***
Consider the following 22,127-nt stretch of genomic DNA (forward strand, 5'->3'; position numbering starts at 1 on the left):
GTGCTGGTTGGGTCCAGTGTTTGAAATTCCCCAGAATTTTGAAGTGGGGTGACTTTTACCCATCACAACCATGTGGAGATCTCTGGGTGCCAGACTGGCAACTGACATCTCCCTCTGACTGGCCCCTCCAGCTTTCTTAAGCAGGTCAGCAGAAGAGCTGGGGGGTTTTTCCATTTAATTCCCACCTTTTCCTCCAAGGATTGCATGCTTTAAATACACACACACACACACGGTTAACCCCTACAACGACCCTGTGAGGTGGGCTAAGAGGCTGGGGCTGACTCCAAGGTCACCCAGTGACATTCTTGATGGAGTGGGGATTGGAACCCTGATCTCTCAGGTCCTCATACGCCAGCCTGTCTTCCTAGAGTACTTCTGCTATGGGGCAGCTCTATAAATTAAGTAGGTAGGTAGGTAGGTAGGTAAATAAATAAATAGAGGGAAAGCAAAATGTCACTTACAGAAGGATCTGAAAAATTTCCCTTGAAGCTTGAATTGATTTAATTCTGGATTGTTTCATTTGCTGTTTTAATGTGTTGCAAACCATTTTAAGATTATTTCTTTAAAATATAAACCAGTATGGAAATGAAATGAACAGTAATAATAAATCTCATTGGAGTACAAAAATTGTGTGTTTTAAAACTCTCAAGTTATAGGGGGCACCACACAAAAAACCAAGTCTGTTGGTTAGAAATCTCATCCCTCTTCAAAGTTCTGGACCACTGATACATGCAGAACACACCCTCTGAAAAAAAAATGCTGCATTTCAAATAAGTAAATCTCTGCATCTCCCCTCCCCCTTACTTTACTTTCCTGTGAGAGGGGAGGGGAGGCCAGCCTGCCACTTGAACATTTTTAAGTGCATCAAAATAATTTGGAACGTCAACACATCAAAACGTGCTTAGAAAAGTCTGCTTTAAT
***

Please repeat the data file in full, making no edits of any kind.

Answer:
Consider the following 22,127-nt stretch of genomic DNA (forward strand, 5'->3'; position numbering starts at 1 on the left):
GTGCTGGTTGGGTCCAGTGTTTGAAATTCCCCAGAATTTTGAAGTGGGGTGACTTTTACCCATCACAACCATGTGGAGATCTCTGGGTGCCAGACTGGCAACTGACATCTCCCTCTGACTGGCCCCTCCAGCTTTCTTAAGCAGGTCAGCAGAAGAGCTGGGGGGTTTTTCCATTTAATTCCCACCTTTTCCTCCAAGGATTGCATGCTTTAAATACACACACACACACACGGTTAACCCCTACAACGACCCTGTGAGGTGGGCTAAGAGGCTGGGGCTGACTCCAAGGTCACCCAGTGACATTCTTGATGGAGTGGGGATTGGAACCCTGATCTCTCAGGTCCTCATACGCCAGCCTGTCTTCCTAGAGTACTTCTGCTATGGGGCAGCTCTATAAATTAAGTAGGTAGGTAGGTAGGTAGGTAAATAAATAAATAGAGGGAAAGCAAAATGTCACTTACAGAAGGATCTGAAAAATTTCCCTTGAAGCTTGAATTGATTTAATTCTGGATTGTTTCATTTGCTGTTTTAATGTGTTGCAAACCATTTTAAGATTATTTCTTTAAAATATAAACCAGTATGGAAATGAAATGAACAGTAATAATAAATCTCATTGGAGTACAAAAATTGTGTGTTTTAAAACTCTCAAGTTATAGGGGGCACCACACAAAAAACCAAGTCTGTTGGTTAGAAATCTCATCCCTCTTCAAAGTTCTGGACCACTGATACATGCAGAACACACCCTCTGAAAAAAAAATGCTGCATTTCAAATAAGTAAATCTCTGCATCTCCCCTCCCCCTTACTTTACTTTCCTGTGAGAGGGGAGGGGAGGCCAGCCTGCCACTTGAACATTTTTAAGTGCATCAAAATAATTTGGAACGTCAACACATCAAAACGTGCTTAGAAAAGTCTGCTTTAAT